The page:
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10 Steps to Profit-Boosting Copy

10 Steps to Profit-Boosting Copy

How do you get from plain content to profit-boosting copy? By following these 10 steps. You can also use these steps to improve copy you’ve already written. If the copy hasn’t performed well, look over the following tips to see what’s missing.

STEP ONE: Plan
Most people jump into writing copy without a good plan. This is a mistake. There are so many points you must cover. It’s easy to forget things when you’re facing tight deadlines, a wave of ideas, and a heavy workload. It doesn’t take long to plan. A basic outline of everything you want will do. Then your team can flesh out the plan together in a meeting.

Image courtesy of  suphakit73 / FreeDigitalPhotos.net
Image courtesy of suphakit73 / FreeDigitalPhotos.net

STEP TWO: Choose your DIY copywriting team
You only need 7 members, so don’t go overboard. Think about how different employees suit each position. Consider which role suits your personality. I suggest that supervisors and managers take on the project manager role. You can find a character outline on each role here.

STEP THREE: Include online AND offline marketing
Don’t forget your offline marketing! Not everyone has easy access to the internet. Now most companies are online, offline marketing makes you stand out. Another benefit to offline marketing is more visible copy. Ignoring an advert on a web page is easier than ignoring a brochure in the letterbox. Always tie online and offline copy together, for example, advertise your website in your brochure.

STEP FOUR: Go back to basics
You’re probably an expert in your field. Your customers aren’t. Make sure your copy is ‘dumbed down’ to their level. If the general public doesn’t understand you, you’ve lost potential customers. Everything you plan must relate to Joe Public, not just CEOs and Directors.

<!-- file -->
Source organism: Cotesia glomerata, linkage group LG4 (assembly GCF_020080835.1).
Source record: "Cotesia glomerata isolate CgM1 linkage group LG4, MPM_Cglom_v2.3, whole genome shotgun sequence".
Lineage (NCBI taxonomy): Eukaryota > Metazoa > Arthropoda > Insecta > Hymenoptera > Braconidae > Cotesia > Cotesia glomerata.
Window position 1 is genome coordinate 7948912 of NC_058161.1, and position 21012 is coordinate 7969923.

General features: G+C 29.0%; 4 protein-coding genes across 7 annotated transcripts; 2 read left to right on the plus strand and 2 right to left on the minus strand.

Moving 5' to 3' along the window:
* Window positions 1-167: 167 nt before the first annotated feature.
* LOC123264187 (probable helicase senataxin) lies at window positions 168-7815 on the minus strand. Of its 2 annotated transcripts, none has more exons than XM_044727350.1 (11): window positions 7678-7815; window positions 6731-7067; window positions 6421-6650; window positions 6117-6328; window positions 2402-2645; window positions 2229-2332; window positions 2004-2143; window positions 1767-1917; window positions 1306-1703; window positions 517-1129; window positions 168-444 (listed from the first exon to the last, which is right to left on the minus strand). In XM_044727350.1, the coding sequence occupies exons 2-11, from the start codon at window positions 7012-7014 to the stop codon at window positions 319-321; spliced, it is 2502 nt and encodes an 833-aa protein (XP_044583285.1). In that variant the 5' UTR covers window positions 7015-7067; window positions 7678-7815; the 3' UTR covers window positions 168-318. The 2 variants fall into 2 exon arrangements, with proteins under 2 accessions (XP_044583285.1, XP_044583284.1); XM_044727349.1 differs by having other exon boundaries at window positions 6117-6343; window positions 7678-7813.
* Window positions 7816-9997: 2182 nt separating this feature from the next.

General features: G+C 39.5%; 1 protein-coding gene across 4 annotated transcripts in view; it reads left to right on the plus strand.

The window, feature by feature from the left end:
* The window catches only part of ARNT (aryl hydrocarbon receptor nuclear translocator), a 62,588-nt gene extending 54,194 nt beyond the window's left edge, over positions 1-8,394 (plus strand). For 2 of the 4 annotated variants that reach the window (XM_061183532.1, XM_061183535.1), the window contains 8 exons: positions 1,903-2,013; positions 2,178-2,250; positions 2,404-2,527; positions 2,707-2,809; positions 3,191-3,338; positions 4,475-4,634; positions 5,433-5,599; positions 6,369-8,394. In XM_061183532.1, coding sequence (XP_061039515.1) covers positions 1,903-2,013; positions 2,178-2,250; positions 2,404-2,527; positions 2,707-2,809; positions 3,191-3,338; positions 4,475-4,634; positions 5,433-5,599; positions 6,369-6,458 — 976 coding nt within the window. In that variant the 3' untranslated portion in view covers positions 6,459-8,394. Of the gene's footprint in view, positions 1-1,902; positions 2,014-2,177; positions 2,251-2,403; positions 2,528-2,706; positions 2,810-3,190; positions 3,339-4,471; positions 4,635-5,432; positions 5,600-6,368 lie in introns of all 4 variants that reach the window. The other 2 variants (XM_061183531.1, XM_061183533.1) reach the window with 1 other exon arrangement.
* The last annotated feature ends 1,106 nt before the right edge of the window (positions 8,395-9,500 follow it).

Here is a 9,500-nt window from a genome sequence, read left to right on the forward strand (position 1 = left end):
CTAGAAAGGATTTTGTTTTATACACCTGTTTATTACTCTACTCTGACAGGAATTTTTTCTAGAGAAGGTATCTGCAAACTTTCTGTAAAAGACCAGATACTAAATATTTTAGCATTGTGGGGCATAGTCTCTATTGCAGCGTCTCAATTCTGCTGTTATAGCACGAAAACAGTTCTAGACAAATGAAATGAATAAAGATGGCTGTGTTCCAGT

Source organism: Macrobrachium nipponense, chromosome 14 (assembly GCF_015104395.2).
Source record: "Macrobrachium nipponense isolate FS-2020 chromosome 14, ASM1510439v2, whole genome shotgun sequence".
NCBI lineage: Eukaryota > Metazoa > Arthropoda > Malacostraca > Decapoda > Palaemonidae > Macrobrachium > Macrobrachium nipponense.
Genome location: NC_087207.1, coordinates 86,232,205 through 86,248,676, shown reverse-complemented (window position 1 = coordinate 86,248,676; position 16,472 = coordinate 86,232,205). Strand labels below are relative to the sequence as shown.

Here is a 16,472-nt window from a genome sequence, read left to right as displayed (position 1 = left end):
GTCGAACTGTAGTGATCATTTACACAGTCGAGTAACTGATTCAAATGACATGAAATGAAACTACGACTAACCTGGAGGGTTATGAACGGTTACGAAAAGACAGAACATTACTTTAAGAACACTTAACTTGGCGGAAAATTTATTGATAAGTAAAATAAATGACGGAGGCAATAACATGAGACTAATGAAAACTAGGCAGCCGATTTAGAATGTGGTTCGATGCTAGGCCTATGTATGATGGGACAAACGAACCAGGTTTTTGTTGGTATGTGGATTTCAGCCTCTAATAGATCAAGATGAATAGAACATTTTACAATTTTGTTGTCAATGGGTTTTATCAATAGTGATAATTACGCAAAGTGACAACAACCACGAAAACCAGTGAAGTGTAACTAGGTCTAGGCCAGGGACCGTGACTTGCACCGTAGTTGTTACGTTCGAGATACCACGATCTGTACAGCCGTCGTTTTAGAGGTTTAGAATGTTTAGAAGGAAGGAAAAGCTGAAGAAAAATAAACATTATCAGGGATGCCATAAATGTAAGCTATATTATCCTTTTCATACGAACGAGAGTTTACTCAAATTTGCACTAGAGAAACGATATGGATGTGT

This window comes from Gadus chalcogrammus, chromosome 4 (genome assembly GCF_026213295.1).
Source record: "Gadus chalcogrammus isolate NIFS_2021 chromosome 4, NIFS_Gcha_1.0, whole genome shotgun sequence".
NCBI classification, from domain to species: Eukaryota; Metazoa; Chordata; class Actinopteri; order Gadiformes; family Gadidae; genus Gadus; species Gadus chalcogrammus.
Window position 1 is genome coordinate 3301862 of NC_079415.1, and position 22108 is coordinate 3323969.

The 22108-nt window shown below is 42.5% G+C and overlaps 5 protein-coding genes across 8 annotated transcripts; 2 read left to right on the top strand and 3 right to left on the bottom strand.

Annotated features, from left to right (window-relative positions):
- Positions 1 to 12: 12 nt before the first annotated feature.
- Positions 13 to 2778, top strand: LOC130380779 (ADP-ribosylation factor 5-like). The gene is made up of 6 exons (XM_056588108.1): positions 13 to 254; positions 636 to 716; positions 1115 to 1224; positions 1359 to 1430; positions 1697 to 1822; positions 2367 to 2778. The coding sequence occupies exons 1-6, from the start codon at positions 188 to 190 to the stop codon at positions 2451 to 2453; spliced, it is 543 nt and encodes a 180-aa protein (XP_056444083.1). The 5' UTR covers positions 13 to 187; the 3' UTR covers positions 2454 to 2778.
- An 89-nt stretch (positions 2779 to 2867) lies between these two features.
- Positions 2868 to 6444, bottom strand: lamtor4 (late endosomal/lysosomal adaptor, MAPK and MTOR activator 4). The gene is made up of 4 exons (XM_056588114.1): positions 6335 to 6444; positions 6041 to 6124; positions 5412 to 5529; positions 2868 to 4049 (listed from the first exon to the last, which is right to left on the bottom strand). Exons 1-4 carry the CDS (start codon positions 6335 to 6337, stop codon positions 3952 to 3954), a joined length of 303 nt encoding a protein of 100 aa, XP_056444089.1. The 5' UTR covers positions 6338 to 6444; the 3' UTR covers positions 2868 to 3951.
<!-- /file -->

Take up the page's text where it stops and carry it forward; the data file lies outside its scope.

STEP FIVE: Make timeless copy
I know certain industries like IT progress quickly, but try to write about something that will be relevant for years to come. Even better, predict where the industry is going so you’ll be ahead. It’s hard work updating copy on a regular basis, so write something that will last months, even years.

STEP SIX: No sales talk
“BUY OUR STUFF!!!!!!”…No. Don’t turn into that annoying salesperson. Be yourself. Customers prefer someone they can relate to. Always focus on them, not you. Selling the benefits of a product works. Selling features doesn’t. If customers don’t see how a product benefits them, they won’t buy it. Make every benefit clear. Don’t make customers think any more than necessary.

STEP SEVEN: Get the right length
Go online and see how long different copy is. Certain copy may be short: articles, ads, leaflets, etc. Certain copy may be long: white papers, speeches, scripts, etc. Do your research BEFORE you start, and keep in mind that lengths may change over time, for example, web owners used to prefer short web pages but now Google is rewarding longer ones.

STEP EIGHT: Be yourself
Whatever works for the competition won’t necessarily work for you. Be your own brand, not a poor imitation of someone else’s. People know when a company is copying another. It reeks of desperation. People are attracted to leaders, not followers.

STEP NINE: Call to action
Your copy should push customers into action. A gentle push, not a shove. End your copy with the next step they can take. Don’t miss out on such a great opportunity to sell!

STEP TEN: Eye-catching photos
Text is nice but pictures are nicer. When you distribute copy, always have some pictures. They break up a wall of text and the right photos are eye-catching. Make sure the picture fits your copy and don’t use controversial pictures just to attract attention. Remember, gimmicks don’t always sell!

Now you know exactly what it takes to transform plain content into profit-boosting copy. It won’t take long to improve copy that hasn’t performed as well as expected. Just look over each point and ask yourself, “Have we done this?” If not, now’s the time. If you’re starting a new project, stick these ten steps where the whole team can see them every day.

12 Questions to Ask A Copywriter Before You Hire

12 Questions to Ask A Copywriter Before You Hire

So you’ve got a long list of possible candidates, but what next? How do you sort the good from the bad? Are they a hobbyist or a professional? So many questions, but which one to ask? It’s very important to ask the right questions when hiring someone. Here are 20 questions every quality copywriter can answer.